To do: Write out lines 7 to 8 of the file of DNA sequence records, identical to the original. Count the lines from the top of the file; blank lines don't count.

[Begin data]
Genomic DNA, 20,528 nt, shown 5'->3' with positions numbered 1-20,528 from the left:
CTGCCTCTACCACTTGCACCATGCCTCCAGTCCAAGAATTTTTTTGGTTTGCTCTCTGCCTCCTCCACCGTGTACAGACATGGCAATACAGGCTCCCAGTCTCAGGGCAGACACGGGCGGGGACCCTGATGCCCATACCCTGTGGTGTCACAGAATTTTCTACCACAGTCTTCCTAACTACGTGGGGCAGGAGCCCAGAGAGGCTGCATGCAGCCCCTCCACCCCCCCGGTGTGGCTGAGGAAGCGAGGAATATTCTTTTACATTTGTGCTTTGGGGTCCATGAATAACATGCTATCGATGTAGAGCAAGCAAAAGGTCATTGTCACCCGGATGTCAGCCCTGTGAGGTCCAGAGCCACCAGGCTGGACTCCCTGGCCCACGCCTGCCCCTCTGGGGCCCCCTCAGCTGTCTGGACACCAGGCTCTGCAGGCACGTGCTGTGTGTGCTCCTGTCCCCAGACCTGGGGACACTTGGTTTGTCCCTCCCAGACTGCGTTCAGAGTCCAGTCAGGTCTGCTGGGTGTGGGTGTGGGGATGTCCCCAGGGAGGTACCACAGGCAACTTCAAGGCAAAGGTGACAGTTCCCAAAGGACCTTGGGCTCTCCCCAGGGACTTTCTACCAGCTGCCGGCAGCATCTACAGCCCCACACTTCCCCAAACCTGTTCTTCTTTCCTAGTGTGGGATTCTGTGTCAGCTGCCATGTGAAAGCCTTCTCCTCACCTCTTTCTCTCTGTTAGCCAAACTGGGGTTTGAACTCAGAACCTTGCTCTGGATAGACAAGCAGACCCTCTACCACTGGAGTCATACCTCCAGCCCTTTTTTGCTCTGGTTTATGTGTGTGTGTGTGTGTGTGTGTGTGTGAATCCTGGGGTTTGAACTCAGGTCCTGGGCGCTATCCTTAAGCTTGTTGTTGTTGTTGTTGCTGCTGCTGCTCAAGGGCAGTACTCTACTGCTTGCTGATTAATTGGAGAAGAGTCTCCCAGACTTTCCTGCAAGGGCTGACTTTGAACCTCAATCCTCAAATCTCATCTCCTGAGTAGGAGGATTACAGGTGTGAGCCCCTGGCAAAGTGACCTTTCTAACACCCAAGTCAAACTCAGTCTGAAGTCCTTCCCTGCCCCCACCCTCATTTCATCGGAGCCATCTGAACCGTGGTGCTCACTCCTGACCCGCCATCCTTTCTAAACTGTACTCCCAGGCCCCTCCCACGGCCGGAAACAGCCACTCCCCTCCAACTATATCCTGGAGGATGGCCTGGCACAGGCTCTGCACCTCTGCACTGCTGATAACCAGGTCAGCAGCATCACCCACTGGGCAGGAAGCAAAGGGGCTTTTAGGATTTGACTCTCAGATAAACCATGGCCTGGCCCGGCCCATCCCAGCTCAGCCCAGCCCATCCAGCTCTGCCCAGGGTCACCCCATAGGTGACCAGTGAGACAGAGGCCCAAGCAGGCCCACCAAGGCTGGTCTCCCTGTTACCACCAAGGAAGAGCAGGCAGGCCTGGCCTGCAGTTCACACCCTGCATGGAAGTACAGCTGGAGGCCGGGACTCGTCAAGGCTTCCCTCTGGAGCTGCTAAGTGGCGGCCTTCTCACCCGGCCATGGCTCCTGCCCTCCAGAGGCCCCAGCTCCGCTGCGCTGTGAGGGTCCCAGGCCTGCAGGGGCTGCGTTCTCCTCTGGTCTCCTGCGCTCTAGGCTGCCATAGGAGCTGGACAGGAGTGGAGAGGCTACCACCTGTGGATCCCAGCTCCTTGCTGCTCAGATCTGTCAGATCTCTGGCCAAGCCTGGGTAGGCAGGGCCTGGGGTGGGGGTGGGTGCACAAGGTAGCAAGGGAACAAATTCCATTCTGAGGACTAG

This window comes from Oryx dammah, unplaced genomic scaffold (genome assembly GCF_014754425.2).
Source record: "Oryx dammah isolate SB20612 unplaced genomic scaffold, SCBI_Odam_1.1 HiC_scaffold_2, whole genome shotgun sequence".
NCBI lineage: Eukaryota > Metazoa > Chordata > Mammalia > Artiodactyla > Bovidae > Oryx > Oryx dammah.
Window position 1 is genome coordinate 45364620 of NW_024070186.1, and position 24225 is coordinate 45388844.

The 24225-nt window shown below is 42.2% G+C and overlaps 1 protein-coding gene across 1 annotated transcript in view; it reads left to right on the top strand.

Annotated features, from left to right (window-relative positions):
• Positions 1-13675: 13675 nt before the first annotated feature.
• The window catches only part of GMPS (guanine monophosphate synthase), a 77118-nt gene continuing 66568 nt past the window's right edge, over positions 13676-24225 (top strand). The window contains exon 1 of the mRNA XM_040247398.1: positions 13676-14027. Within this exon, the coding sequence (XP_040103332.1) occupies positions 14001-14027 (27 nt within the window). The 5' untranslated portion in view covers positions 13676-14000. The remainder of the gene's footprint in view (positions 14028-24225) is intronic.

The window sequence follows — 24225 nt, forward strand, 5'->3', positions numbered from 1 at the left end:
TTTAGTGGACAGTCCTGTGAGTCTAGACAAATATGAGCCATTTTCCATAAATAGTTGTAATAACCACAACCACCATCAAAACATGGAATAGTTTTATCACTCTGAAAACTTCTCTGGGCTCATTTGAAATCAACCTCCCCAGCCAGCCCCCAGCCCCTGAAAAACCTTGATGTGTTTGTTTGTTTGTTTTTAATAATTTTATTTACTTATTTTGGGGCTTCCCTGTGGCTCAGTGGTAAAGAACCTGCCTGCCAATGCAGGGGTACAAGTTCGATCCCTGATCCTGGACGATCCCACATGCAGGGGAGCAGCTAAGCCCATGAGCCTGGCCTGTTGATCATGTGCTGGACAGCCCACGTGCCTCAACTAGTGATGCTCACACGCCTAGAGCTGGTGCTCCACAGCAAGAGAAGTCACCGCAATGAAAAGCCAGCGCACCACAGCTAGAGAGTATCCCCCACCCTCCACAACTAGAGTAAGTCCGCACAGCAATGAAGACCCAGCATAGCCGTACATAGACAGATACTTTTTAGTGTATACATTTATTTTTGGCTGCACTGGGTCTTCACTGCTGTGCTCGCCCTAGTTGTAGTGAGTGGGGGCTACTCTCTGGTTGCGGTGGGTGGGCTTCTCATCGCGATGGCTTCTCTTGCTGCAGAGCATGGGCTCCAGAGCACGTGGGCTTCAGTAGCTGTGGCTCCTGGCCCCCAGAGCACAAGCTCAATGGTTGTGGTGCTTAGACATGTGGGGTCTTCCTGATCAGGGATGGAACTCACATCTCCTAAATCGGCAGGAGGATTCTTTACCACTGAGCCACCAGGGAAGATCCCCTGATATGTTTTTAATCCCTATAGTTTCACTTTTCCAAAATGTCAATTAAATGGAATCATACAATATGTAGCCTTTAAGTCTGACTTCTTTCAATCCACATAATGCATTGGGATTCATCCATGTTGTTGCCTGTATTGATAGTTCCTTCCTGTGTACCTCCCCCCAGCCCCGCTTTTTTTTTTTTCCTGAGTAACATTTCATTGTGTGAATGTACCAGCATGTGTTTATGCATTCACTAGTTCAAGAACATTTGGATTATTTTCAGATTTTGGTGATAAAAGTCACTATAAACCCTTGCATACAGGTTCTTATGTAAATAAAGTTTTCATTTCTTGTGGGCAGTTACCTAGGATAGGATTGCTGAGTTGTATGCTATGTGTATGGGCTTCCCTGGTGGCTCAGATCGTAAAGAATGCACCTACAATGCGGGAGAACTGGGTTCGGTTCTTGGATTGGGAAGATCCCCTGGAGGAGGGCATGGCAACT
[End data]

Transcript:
The 24225-nt window shown below is 42.2% G+C and overlaps 1 protein-coding gene across 1 annotated transcript in view; it reads left to right on the top strand.

Annotated features, from left to right (window-relative positions):